Tuesday, May 31, 2022

Bakersfield residents scramble to deal with rising crime as the city becomes numb to a higher level of violence, Jax the retired BPD canine dies in retirement and are you ready to take "Navy showers' to deal with new water restrictions?

Welcome to Bakersfield Observed. Our mission is to celebrate life in Kern County by focusing on newsmakers and events and the local characters who make this community such a special place. The views expressed here are strictly my own and do not represent any other company or publication.

 * ... HIGH CRIME: How bad is crime in your neighborhood? Well the statistics tell us it is much worse than just a year ago, and common sense tells us why: California has decriminalized many felonies as 

misdemeanors, police are overworked and stretched to the limit and local officials have taken a hands off approach to vagrancy and homelessness for the most part. (Their solution is on finding permanent housing for those on the streets, not keeping them from breaking into your cars, your home or your business.) As a lark, over the Memorial Day weekend I monitored crime by looking at the Ring video camera online alerts for Ring customers who live near me. The results: I counted at least six car thefts (including one on my own street, thank you), two home burglaries, countless alerts to people checking car and home doors and a frightening number of petty crime incidents in virtually every neighborhood. Residents are at the breaking point and there is a consensus - fair or not - that our City Council has failed us and those who should care are instead busy taking and posting self congratulatory "selfies" while the city burns. As one frustrated neighbor told me: "And my city councilman (Andrae Gonzales) wants to spend millions on the old train depot on Baker Street while we are left to deal with crime on our own?" Unfair? It may be but it's the political reality when a public's cry for help is met by paralysis.

 * ... CAR PRICES: Thanks to the skyrocketing prices of used cars and the lack of availability for new cars, the average age of vehicles on U.S. roadways has reached 12 years. According to research, this is the fifth straight month that the average age of a vehicle has increased. "With the drivers hanging on to vehicles longer, the percentage of cars and trucks scrapped - or taken out of use - each year fell to 4.2 percent in 2021, one of the lower rates in two decades," the Wall Street Journal said. Two factors are in play here: cars and trucks are made better so they last longer, and the shortage of new cars and parts has led the price of new and used cars to spoke to record high levels.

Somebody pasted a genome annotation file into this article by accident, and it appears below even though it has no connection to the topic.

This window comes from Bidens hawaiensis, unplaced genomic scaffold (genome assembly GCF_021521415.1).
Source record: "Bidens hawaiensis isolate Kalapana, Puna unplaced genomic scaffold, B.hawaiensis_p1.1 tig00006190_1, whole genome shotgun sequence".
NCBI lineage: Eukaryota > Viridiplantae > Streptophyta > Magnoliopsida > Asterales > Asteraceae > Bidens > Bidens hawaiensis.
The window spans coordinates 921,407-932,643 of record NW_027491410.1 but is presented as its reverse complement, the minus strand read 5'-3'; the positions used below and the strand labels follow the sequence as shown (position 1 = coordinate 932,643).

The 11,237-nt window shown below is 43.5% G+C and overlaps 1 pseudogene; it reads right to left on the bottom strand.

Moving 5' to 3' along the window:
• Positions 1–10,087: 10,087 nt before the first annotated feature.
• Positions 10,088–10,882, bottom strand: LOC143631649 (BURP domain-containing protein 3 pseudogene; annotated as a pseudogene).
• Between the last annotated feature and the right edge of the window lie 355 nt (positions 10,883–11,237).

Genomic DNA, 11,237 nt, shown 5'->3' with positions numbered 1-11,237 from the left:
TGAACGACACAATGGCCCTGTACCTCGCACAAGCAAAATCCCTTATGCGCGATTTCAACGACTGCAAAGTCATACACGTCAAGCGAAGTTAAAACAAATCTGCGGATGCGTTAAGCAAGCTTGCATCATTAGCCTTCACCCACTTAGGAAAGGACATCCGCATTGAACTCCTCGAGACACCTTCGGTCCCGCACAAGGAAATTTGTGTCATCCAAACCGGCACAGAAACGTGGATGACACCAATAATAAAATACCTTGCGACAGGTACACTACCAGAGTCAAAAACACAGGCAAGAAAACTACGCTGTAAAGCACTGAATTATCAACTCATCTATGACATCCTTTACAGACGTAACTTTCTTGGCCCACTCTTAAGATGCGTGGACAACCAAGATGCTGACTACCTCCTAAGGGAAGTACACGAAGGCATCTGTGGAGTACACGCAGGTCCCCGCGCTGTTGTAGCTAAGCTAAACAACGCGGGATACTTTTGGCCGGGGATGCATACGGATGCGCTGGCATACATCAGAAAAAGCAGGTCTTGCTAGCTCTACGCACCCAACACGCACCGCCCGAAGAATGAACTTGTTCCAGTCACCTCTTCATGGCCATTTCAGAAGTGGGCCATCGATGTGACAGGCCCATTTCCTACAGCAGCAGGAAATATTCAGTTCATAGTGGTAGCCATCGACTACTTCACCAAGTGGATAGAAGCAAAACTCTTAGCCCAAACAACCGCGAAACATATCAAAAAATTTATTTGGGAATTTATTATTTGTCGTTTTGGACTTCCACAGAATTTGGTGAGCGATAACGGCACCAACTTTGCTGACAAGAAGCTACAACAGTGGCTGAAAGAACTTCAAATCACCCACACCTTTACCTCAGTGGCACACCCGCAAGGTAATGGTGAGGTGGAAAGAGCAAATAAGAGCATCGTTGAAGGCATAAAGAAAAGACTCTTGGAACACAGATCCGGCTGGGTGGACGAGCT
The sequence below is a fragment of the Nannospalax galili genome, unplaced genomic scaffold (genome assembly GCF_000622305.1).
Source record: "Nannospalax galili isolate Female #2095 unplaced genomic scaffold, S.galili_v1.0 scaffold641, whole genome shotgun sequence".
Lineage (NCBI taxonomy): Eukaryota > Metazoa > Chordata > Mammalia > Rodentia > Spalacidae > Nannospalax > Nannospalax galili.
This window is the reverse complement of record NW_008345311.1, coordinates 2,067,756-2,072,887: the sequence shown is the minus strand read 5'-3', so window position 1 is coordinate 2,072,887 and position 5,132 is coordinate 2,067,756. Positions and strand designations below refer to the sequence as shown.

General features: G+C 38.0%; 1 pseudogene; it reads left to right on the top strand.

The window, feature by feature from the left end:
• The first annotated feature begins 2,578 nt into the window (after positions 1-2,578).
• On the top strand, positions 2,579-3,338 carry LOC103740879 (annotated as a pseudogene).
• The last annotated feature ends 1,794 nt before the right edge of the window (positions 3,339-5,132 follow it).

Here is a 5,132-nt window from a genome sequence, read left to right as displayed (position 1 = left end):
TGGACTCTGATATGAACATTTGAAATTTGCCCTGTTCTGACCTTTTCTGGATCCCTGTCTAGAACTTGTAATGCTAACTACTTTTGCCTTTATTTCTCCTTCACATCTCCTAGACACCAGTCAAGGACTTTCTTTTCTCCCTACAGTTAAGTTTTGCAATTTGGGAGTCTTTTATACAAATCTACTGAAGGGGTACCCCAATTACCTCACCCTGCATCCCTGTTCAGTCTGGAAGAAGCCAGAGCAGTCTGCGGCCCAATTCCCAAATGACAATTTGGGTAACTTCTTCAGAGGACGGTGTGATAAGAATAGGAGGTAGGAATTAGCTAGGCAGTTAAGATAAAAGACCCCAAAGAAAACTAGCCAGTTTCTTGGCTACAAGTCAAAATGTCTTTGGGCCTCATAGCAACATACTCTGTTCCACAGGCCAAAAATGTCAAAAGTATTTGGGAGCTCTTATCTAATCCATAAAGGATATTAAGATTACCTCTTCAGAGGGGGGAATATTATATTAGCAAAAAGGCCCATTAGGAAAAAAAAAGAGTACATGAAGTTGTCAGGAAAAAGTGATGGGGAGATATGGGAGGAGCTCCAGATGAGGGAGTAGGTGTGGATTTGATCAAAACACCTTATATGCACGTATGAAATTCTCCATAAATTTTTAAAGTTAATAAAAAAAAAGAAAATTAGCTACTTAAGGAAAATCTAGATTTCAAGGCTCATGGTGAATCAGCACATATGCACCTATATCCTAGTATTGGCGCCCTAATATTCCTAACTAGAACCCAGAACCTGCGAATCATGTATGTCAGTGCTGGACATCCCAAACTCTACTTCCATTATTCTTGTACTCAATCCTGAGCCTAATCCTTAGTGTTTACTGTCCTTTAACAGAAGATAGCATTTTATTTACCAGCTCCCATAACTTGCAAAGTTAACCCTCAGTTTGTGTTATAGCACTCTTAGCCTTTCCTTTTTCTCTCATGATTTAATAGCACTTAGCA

* ... INFLATION: And speaking of your personal vehicles, have you noticed your auto insurance premiums are going through the roof like everything else? Thanks to the insidious nature of inflation, homeowner insurance policies have spiked and now car insurance is doing the same. During the first quarter, All-State increased rates in 28 states an average of 9.3 percent. Insurance industry experts believe that about 61 percent of its base personal auto insurance policies have seen price increases since the middle of last year. 

 * ... RIP JAX: Here's some bad news: Jax, the accomplished and loyal German Shepherd who served in the canine unit of the Bakersfield Police Department, has passed on not long after he officially retired. From the city of Bakersfield website: "It is with heavy hearts we share that, after almost a year and a half of retirement, K9 Jax passed away. Senior Officer Ashby and Jax were partners from July of 2012 until Jax retired in January of 2021. Jax never met a water bottle or traffic cone he didn't like, and when off duty, he loved playing in the water and sleeping on the couch. Jax will be deeply missed by the Ashby family and forever appreciated for his years of dedicated service to his partner and this community."

 * ... SAVING WATER: Californians are being encouraged to save water now that we are well into the third year of a long drought. The drought is so bad, in fact, that Gov. Gavin Newsom warns that if conservation efforts don't work, we could be in for mandatory restrictions. Already starting June 1, nearly four million customers in Los Angeles will face new restrictions. So what does that look like? Researchers say the average Californian uses between 70 and 80 gallons of water per day - inside and out - and they say we need to reduce that to about 55 gallons per day. One way is to take shorter showers, and Newsom says if we all shorten out showers to just five minutes and switch away from baths, we can save up to 2.5 times as much state water.

 * ... MEMORIES: This is an interesting shot looking west on 19th Street from L Street. The photo is from 1890, according to the Kern County of Old website.

 * ... MORE MEMORIES: And finally, we have this old postcard promoting Paul's Diner on California and K.

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